by robot256 (1635039) on Monday November 21, 2011 @04:59PM (#38129458)

            Had you lived 150 years ago, you would have said the same about telegraphese

            *dot* *dash* *dot* *dot*
            *dash* *dash* *dash*
            *dot* *dash* *dot* *dot*

            You've totally misunderstood him. Full stop.

            *dot* *dash* *dot* *dot* = L
            *dash* *dash* *dash* = O
            *dot* *dash* *dot* *dot* = L

            Not that I've heard of it being used in Morse much. But it's funny when my (older) ham radio friends send text messages to their kids asking"QTH? QRX 1 HR" and get "????" in response.

      • Re:Texting (Score:4, Interesting)

        by jd (1658) <imipak@nOSPam.yahoo.com> on Monday November 21, 2011 @03:14PM (#38128062) Homepage Journal

        I have books (printed and handwritten) from both before and after the invention of the telegraph. The sample size is limited, but I can definitely say that English did deteriorate. In fairness, though, that's as much the educational system as the technology. By insisting on producing "marketable" people, it can never produce "capable" people.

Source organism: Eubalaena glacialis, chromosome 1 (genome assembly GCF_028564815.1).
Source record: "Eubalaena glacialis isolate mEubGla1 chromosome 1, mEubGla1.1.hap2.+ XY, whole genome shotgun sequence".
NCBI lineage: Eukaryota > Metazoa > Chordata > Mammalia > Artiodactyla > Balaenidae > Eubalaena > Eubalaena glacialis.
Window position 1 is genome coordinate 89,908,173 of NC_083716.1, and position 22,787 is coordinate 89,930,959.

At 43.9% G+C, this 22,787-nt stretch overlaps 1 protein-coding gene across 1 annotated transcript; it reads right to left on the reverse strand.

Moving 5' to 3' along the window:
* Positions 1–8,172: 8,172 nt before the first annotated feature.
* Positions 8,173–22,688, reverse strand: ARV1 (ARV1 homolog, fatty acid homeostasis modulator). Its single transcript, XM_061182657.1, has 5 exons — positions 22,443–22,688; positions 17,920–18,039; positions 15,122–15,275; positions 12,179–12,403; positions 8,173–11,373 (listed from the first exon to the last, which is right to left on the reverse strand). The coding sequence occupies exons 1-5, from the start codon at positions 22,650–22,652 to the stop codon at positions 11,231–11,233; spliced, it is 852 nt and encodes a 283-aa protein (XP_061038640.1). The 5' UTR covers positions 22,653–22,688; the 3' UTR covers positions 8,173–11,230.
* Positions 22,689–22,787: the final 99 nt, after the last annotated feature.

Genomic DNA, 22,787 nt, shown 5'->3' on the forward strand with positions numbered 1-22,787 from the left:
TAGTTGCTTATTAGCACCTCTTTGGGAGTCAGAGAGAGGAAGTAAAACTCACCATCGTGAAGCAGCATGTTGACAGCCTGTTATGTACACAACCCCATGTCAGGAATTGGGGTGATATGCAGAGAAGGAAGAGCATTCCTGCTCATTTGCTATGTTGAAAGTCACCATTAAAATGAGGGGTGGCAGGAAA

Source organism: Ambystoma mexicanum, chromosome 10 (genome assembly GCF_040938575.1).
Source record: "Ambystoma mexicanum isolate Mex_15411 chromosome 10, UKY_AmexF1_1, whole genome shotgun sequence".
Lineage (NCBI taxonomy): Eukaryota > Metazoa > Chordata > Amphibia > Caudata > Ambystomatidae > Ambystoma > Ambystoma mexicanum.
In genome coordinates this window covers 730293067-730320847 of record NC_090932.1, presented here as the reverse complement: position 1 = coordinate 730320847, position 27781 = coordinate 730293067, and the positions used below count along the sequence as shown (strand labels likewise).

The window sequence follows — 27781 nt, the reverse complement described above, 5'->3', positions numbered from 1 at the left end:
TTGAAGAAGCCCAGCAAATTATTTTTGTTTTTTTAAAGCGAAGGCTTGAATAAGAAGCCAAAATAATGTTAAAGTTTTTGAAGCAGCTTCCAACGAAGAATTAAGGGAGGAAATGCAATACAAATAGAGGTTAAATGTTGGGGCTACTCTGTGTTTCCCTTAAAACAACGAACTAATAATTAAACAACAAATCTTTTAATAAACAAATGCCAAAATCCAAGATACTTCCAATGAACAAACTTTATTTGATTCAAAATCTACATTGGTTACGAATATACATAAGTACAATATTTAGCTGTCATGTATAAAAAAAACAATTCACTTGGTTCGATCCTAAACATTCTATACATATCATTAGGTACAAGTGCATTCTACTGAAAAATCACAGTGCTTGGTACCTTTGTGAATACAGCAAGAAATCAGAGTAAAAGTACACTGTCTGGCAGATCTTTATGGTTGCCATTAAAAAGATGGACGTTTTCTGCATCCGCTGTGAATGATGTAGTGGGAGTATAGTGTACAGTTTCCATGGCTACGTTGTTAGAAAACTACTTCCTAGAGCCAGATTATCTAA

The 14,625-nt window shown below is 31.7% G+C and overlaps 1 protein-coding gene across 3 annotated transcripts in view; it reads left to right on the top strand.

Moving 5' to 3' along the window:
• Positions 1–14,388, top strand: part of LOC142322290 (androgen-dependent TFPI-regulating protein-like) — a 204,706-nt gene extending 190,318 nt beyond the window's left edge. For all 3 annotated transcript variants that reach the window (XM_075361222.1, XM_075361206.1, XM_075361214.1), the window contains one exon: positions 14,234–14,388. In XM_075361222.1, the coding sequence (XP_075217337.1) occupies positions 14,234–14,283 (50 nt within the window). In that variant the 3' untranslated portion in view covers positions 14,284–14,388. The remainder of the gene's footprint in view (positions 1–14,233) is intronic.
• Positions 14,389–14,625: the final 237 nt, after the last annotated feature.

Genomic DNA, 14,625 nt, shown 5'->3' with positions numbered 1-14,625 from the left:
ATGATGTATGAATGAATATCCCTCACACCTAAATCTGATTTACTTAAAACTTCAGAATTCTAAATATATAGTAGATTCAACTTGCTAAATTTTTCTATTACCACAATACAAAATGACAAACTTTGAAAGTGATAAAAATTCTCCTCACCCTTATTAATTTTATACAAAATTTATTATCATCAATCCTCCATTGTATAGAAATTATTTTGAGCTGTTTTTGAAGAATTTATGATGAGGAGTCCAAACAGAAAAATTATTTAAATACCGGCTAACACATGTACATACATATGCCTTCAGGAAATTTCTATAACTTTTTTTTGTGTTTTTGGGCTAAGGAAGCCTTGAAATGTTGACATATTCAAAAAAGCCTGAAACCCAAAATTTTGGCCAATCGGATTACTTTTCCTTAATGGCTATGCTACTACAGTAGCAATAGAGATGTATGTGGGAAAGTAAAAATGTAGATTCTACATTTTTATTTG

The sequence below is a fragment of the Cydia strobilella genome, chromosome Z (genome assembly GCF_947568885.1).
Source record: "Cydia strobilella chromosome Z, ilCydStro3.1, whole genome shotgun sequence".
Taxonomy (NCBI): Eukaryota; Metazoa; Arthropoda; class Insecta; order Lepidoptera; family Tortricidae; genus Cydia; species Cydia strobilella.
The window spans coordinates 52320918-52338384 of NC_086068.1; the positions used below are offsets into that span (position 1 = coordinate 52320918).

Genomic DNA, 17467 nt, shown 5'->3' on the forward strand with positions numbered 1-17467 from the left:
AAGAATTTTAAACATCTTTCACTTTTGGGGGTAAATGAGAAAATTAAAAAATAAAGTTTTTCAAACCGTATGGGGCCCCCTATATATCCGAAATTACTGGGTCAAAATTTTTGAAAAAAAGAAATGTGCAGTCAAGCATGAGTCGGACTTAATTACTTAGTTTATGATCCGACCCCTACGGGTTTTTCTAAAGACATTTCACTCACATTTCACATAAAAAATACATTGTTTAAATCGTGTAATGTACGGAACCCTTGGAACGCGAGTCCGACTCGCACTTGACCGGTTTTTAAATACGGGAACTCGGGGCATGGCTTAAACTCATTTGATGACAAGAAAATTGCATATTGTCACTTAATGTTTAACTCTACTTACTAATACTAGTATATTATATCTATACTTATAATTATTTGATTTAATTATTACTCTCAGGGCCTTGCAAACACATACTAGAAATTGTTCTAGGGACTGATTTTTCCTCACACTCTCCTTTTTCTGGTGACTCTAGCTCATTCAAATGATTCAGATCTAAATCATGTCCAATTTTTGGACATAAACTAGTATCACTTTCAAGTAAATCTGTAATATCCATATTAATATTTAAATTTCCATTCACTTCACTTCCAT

(Some people learn Computer Science away from the computer. They learn the theory, the logic, the reasoning, the methods and the actual science. Only then do they see how these relate to any given implementation of a computer or any given implementation of a language. These people are capable and a change in technology won't impact them in the slightest. Their skills will "just work" and their lingo will "just apply".)

        • by Culture20 (968837)

          Some people learn Computer Science away from the computer. They learn the theory, the logic, the reasoning, the methods and the actual science. Only then do they see how these relate to any given implementation of a computer or any given implementation of a language. These people are capable and a change in technology won't impact them in the slightest. Their skills will "just work" and their lingo will "just apply".

          I usually want to agree with statements like this, until I remember my CS Prof who slid one of those business-card shaped CD-ROMs into a slot-loading CD drive. There needs to be a little practical application once in a while.